Unknown to most laymen, “fangsheng” has been responsible for the introduction of invasive or non-native species to local habitats. If the local habitat is unsuitable, the animal released will not survive. However, the introduced species can adapt to the local environmental conditions, become very successful and possess the potential to wipe out local species. Introduced species also introduce pathogens to local species.
Another consideration is the legality of buying and possessing of animals for release. Most of our country’s turtles are protected under the Wildlife Conservation Act that came into effect in 2010. If caught in possession of the animals without a permit, a hefty fine, or jail term or both may be imposed.
Coming back to the story of the Sam Poh Tong Temple turtles, a preliminary visit confirmed the presence of four species of turtles, one of which was a non-native species. There was one Malaysian Giant Turtle, three Black Marsh Turtles, 56 Asian Box Turtles and 48 Red-Eared Sliders, the non-native species, giving a grand total of 108 individual turtles kept in the concrete pond. As the pond was shallow the small quantity of water heated up quickly in the hot weather and most times, the turtles crawled out to seek refuge under some zinc sheets.
The most tricky part was finding a suitable place to house the turtles. The non-native ones have to be confined so that they do not escape into the wild under any circumstance. The search was good for me as I ended up reconnecting with an organic farmer friend, Dr. Ng Poh Kok whom I had more or less lost touch with. I also worked with Loretta Shepherd who invited Drs Reuben Sharma and Sumita Sugnaseelan (vets who are also a veterinary science lecturers at Universiti Putra Malaysia) to assess the health condition of the turtles prior to release. The health assessment was particularly valuable, not only for the obvious benefit of the turtles, but it was a hands-on experience for 27 veterinary students and 4 volunteers who assisted in the 6-hour long operation.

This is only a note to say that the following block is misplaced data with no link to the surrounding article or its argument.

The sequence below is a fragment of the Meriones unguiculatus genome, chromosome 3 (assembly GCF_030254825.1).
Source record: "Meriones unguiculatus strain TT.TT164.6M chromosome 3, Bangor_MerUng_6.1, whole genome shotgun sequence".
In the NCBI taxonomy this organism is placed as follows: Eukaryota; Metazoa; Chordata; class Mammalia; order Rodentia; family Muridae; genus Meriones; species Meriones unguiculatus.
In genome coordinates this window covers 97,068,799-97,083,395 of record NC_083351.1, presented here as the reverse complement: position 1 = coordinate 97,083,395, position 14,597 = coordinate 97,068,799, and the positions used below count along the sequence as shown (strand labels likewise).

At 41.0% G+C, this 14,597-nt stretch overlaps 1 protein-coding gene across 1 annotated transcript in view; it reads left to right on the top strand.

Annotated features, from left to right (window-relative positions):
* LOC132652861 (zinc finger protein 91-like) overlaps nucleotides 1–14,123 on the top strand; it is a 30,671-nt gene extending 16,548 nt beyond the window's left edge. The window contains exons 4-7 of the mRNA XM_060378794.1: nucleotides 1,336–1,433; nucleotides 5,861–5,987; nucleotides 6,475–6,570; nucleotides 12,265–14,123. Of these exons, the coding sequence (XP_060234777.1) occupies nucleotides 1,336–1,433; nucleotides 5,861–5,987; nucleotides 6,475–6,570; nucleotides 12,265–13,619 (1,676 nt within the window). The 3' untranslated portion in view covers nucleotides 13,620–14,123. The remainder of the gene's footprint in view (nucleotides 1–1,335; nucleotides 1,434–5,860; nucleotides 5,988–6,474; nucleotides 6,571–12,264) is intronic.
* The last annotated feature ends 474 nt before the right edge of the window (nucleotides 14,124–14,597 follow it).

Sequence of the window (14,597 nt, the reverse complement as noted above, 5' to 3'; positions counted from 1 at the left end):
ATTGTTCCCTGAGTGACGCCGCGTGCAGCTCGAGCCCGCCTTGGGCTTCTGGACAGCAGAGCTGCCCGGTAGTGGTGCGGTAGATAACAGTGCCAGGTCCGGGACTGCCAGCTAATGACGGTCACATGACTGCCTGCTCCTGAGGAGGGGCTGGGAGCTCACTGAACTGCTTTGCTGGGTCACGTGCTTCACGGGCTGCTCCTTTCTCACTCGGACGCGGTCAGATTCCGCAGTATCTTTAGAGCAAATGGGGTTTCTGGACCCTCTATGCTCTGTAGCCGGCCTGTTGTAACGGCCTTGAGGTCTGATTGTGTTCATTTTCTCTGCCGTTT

After many discussions and visits to Dr. Ng’s Organic Park in Batu Arang and the Bentong Farm Sanctuary (BFS) in Pahang, it was decided that the native species will be released into Dr. Ng’s park while the non-native species, the red-eared sliders would go to the BFS.
We had to build a concrete fence around the large pond in the organic park to prevent the turtles from escaping into Dr. Ng’s organic vegetable plots. This was a costly and time consuming task, but thanks to Dr Ng’s workers and funds donated by the Sam Poh Tong Temple, Lim Puay Aun, Chan Kean Eng and Chan Eng Heng, the fence was completed in time for the release that took place on May 1st, 2011.
The release was a most joyous event shared by about 30 people, most of whom were devout Buddhists. Two weeks later, on the 15th of May 2011, Loretta and five volunteers released the non-native species, i.e. the red-eared sliders into a spacious pond the Bentong Farm Sanctuary. Simple basking platforms will need to be added to this pond to make it more suitable for the turtles.
The photographs provided capture some of the memorable moments of this meaningful relocation of the temple turtles to ponds and habitats that are more natural and suited to their needs.
I would like to thank Reverend Sing Kan, Dr. Ng Poh Kok, Bentong Farm Sanctuary, Loretta Shepherd, Brother How, Doris, Lim Puay Aun, Chen Pelf Nyok, Chan Kean Eng, Dr Reuben Sharma, Dr Sumita Sugnaseelan, Universiti Putra Malaysia veterinary students, Chi Too, Shahrul Anum Baharin, Chris R. Shepherd, Olivier Caillabet, Suzalinur Manja Bidin, Kaitlyn Foley, Nurul Bariyah and Mohd. Azizi for their help and collaboration in making a success of the relocation exercise.
Photo credits : Chan Eng Heng, Lim Puay Aun, Loretta Shepherd .